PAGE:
Ecuador “Cure” Clinic Raided: 17 Rescued, Torture Claims Emerge

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An illegal “rehabilitation” centre – part of an underground network offering “treatments” for drug addiction, alcohol and homosexuality – was raided in Ecuador yesterday (November 7), in a large-scale police raid backed by the Public Health Ministry. 17 people were rescued, including one minor. As victims – forcibly interned in the clandestine “Union and Hope Clinic” – are placed in the care of medics and social workers, fresh torture claims have emerged from the clinics, including the use of electro-shock “therapy” in conditions condemned by the Public Prosecutor as “inhumane”.

Photo: The Union and Hope Clinic – Image Released by Ecuadorian Officials.
The raid puts the spotlight back on the Ecuadorian state’s capacity to deal with what has been described by the Public Health Minister (and LGBT rights campaigner), Carina Vance Mafla, as “a mafia, a network that operates nationally in each of the provinces, which are violating human rights”.
The centre will be the 20th to be shut down in 18 months, as part of a nationwide campaign to regulate the clandestine centres – many of which are backed by local and national political elites.
During the investigation it was discovered that the clinic was owned by the provincial health commissioner. 7 people were detained, amongst them an official from the justice system.
The clinic was situated in Pisulí, 500 km north of the capital, Quito. Since yesterday the building has been emptied and the doors sealed.
Among those released, a minor reports that they were “tortured with electricity to ‘cure’ their behavioural problem”, advised the State Prosector (Fiscalía General del Estado – FGE) via their twitter account.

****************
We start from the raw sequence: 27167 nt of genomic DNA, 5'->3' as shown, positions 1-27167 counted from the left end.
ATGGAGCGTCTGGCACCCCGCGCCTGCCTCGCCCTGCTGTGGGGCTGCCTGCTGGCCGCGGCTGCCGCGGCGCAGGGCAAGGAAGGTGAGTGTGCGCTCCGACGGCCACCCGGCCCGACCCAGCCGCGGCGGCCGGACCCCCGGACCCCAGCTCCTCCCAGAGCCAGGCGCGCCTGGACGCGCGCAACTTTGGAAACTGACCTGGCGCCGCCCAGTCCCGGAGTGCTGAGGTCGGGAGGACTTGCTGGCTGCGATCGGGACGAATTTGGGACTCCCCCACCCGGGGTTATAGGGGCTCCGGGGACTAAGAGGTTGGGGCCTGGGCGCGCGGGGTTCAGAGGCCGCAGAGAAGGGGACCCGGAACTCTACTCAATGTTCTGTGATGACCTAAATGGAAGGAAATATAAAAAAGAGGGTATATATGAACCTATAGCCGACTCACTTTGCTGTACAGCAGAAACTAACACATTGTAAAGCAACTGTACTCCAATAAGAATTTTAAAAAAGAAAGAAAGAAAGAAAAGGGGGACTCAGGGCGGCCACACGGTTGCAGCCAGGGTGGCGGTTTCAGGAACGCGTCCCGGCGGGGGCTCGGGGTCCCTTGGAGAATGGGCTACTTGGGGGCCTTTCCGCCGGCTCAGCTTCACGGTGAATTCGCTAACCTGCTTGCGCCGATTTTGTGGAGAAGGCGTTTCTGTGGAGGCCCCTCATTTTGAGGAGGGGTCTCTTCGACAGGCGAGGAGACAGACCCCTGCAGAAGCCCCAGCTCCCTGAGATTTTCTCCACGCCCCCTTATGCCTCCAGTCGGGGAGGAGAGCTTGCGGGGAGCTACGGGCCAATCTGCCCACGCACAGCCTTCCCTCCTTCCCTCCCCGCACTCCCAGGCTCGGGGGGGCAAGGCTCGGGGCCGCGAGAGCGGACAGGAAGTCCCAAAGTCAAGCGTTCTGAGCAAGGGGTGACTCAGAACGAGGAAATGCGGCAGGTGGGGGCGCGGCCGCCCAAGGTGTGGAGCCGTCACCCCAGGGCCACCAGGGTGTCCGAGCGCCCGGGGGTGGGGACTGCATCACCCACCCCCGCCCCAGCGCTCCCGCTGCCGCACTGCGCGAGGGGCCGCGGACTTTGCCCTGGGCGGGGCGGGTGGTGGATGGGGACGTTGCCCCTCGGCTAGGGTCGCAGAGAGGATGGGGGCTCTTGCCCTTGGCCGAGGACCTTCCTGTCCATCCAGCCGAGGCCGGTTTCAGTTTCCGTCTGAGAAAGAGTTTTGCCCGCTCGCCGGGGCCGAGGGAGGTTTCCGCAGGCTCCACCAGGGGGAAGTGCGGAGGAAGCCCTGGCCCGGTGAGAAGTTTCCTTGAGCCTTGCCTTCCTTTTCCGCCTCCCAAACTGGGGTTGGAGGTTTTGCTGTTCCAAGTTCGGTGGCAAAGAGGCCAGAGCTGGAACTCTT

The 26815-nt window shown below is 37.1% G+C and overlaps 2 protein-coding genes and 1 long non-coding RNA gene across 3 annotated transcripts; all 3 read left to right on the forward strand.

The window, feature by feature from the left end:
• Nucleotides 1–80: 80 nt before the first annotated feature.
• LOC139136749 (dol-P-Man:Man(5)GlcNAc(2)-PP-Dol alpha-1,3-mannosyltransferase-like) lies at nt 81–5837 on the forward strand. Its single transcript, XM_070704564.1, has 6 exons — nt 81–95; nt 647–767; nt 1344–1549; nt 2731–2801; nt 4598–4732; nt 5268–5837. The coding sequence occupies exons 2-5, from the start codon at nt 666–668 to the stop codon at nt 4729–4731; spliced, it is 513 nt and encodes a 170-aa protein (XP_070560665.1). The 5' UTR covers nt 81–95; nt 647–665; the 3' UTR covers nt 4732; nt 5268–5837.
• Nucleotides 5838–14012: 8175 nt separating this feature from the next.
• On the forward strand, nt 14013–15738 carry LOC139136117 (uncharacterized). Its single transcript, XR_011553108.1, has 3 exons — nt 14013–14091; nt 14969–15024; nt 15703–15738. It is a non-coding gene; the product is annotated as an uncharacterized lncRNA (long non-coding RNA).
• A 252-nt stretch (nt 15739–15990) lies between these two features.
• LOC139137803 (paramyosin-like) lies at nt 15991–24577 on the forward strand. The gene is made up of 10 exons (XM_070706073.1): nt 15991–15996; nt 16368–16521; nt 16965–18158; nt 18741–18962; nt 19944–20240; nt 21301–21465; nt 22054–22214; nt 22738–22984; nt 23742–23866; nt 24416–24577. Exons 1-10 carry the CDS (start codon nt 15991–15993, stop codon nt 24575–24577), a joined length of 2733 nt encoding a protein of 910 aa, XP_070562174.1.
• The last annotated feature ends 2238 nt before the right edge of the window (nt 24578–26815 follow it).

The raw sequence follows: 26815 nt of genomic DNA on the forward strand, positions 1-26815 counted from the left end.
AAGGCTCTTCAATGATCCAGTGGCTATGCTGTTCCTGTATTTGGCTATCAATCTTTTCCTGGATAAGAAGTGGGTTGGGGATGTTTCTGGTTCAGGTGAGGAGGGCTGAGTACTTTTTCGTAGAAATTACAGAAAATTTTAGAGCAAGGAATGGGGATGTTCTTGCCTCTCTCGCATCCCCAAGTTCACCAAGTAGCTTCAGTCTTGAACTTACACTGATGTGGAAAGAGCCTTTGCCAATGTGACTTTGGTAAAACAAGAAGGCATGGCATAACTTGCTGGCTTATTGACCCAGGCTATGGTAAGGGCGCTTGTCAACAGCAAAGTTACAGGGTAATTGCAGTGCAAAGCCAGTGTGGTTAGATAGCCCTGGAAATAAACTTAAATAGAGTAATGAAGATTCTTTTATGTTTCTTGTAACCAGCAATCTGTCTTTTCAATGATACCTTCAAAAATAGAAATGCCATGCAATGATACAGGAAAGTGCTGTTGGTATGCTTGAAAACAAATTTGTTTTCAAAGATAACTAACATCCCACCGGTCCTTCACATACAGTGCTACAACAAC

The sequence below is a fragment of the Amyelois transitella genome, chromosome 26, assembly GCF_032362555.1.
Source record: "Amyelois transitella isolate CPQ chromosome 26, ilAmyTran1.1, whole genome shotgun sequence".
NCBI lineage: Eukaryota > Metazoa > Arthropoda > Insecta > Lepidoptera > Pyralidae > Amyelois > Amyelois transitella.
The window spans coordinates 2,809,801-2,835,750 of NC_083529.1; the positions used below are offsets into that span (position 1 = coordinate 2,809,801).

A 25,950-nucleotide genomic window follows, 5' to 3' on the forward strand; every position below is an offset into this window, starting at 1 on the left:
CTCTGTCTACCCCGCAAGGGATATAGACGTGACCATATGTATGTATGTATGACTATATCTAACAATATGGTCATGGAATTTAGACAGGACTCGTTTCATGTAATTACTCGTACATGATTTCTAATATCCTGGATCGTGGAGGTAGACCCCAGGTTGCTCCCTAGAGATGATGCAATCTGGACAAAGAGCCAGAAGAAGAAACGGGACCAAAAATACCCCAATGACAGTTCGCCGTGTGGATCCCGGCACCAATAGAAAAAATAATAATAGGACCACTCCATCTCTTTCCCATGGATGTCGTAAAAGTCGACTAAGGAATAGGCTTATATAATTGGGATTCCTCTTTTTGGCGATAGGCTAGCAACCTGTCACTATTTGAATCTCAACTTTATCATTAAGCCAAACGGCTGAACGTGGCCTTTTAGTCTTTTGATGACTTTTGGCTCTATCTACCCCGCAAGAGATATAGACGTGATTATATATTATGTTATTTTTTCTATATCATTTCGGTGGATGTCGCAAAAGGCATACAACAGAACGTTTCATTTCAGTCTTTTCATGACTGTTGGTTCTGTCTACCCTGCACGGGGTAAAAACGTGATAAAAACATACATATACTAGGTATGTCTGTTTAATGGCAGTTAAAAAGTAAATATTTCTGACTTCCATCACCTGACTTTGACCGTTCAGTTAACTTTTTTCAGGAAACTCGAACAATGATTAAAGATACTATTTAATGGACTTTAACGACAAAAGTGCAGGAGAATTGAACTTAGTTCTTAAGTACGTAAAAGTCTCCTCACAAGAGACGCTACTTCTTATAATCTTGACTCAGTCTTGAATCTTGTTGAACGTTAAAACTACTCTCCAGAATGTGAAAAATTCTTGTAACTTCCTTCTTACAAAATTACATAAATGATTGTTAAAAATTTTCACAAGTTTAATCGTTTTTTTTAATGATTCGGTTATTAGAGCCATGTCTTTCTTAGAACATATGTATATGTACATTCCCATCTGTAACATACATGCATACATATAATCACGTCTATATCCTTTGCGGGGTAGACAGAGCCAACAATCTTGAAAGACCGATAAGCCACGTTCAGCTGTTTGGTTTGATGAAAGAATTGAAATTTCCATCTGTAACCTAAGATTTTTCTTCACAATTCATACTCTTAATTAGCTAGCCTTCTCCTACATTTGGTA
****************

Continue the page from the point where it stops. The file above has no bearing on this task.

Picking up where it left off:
According to the Ecuadorian newspaper, El Telégrafo, the establishment contained a water trench, supposedly used “to torture those interned”, together with “cables that would have been used to apply electric shocks”.
AFP reports an officer as saying “One victim said that her treatment for alcohol dependence and drugs involved being forced to take off her shoes on a wet floor rigged with an electrical charge”.
“These people were being held against their will, overcrowded, in degrading, unhealthy conditions. They were sleeping on the floor. They had no sewer system,” a justice official said.
The raid took place between 4am and 11am. At the site were found lists of debtors and collection receipts, as well as serums, drugs, cell phones, computers, body armor and property deeds.
Public Health Minister, Carina Vance Mafla, described the issues surrounding these clinics as “absolutely critical”. In 2013 alone, various charges have emerged of torture, corrective rape and psychological abuse as part of regimens used to “detoxify” those interned against their will – often young people, and in many cases LGBT. Two deaths have also been confirmed from the clinics this year.
The centre was discovered as part of a search operation for David Romo, who went missing on May 16 in Quito. One of the young people imprisoned in the clinic claims to have shared a room with someone matching David Romo’s description. The Public Prosecutors Office released a statement last night saying it was possible he was there, although his whereabouts are as yet unconfirmed.
David Romo in Santiago. Source: El Comericio
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